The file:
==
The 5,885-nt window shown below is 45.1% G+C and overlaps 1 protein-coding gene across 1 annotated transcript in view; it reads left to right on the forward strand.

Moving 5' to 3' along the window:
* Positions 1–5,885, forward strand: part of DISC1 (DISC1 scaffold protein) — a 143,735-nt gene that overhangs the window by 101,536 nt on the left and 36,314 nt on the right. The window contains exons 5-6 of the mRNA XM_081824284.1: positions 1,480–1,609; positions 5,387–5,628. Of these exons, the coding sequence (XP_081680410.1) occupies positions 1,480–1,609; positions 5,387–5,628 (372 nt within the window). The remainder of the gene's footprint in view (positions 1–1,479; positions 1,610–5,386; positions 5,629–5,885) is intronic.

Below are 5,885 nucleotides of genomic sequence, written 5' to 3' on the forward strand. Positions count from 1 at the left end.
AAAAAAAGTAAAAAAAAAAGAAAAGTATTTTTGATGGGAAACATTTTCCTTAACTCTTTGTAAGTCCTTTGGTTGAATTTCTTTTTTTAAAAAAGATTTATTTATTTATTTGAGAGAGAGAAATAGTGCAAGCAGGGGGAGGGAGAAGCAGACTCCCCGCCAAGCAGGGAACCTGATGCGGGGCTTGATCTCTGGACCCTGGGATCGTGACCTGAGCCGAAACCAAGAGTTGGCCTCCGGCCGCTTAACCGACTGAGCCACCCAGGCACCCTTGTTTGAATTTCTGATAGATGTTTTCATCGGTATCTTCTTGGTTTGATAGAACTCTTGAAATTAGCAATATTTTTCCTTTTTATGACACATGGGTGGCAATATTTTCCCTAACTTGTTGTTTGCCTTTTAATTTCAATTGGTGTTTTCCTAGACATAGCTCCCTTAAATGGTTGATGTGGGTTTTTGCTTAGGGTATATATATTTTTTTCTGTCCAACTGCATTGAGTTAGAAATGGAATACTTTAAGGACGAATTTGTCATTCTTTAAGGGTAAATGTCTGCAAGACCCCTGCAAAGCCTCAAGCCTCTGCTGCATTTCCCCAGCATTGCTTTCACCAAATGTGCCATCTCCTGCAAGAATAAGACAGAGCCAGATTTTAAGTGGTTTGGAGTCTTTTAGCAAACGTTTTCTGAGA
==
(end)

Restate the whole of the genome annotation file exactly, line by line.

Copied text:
The 5,885-nt window shown below is 45.1% G+C and overlaps 1 protein-coding gene across 1 annotated transcript in view; it reads left to right on the forward strand.

Moving 5' to 3' along the window:
* Positions 1–5,885, forward strand: part of DISC1 (DISC1 scaffold protein) — a 143,735-nt gene that overhangs the window by 101,536 nt on the left and 36,314 nt on the right. The window contains exons 5-6 of the mRNA XM_081824284.1: positions 1,480–1,609; positions 5,387–5,628. Of these exons, the coding sequence (XP_081680410.1) occupies positions 1,480–1,609; positions 5,387–5,628 (372 nt within the window). The remainder of the gene's footprint in view (positions 1–1,479; positions 1,610–5,386; positions 5,629–5,885) is intronic.

Below are 5,885 nucleotides of genomic sequence, written 5' to 3' on the forward strand. Positions count from 1 at the left end.
AAAAAAAGTAAAAAAAAAAGAAAAGTATTTTTGATGGGAAACATTTTCCTTAACTCTTTGTAAGTCCTTTGGTTGAATTTCTTTTTTTAAAAAAGATTTATTTATTTATTTGAGAGAGAGAAATAGTGCAAGCAGGGGGAGGGAGAAGCAGACTCCCCGCCAAGCAGGGAACCTGATGCGGGGCTTGATCTCTGGACCCTGGGATCGTGACCTGAGCCGAAACCAAGAGTTGGCCTCCGGCCGCTTAACCGACTGAGCCACCCAGGCACCCTTGTTTGAATTTCTGATAGATGTTTTCATCGGTATCTTCTTGGTTTGATAGAACTCTTGAAATTAGCAATATTTTTCCTTTTTATGACACATGGGTGGCAATATTTTCCCTAACTTGTTGTTTGCCTTTTAATTTCAATTGGTGTTTTCCTAGACATAGCTCCCTTAAATGGTTGATGTGGGTTTTTGCTTAGGGTATATATATTTTTTTCTGTCCAACTGCATTGAGTTAGAAATGGAATACTTTAAGGACGAATTTGTCATTCTTTAAGGGTAAATGTCTGCAAGACCCCTGCAAAGCCTCAAGCCTCTGCTGCATTTCCCCAGCATTGCTTTCACCAAATGTGCCATCTCCTGCAAGAATAAGACAGAGCCAGATTTTAAGTGGTTTGGAGTCTTTTAGCAAACGTTTTCTGAGA